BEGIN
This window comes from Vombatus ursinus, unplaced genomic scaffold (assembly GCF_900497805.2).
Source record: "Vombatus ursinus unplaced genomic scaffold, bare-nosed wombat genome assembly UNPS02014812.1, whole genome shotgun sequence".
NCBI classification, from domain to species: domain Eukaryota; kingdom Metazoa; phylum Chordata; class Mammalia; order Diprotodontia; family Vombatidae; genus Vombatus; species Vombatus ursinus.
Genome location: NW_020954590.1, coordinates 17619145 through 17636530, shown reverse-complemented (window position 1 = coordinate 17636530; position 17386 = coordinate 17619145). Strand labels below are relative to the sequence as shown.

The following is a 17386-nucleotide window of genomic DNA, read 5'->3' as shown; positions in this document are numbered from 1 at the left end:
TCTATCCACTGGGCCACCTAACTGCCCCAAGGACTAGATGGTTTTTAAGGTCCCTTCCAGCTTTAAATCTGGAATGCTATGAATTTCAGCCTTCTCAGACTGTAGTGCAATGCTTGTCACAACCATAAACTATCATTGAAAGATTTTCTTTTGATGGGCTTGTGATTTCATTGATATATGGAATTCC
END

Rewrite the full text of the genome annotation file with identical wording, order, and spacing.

This window comes from Vombatus ursinus, unplaced genomic scaffold (assembly GCF_900497805.2).
Source record: "Vombatus ursinus unplaced genomic scaffold, bare-nosed wombat genome assembly UNPS02014812.1, whole genome shotgun sequence".
NCBI classification, from domain to species: domain Eukaryota; kingdom Metazoa; phylum Chordata; class Mammalia; order Diprotodontia; family Vombatidae; genus Vombatus; species Vombatus ursinus.
Genome location: NW_020954590.1, coordinates 17619145 through 17636530, shown reverse-complemented (window position 1 = coordinate 17636530; position 17386 = coordinate 17619145). Strand labels below are relative to the sequence as shown.

The following is a 17386-nucleotide window of genomic DNA, read 5'->3' as shown; positions in this document are numbered from 1 at the left end:
TCTATCCACTGGGCCACCTAACTGCCCCAAGGACTAGATGGTTTTTAAGGTCCCTTCCAGCTTTAAATCTGGAATGCTATGAATTTCAGCCTTCTCAGACTGTAGTGCAATGCTTGTCACAACCATAAACTATCATTGAAAGATTTTCTTTTGATGGGCTTGTGATTTCATTGATATATGGAATTCC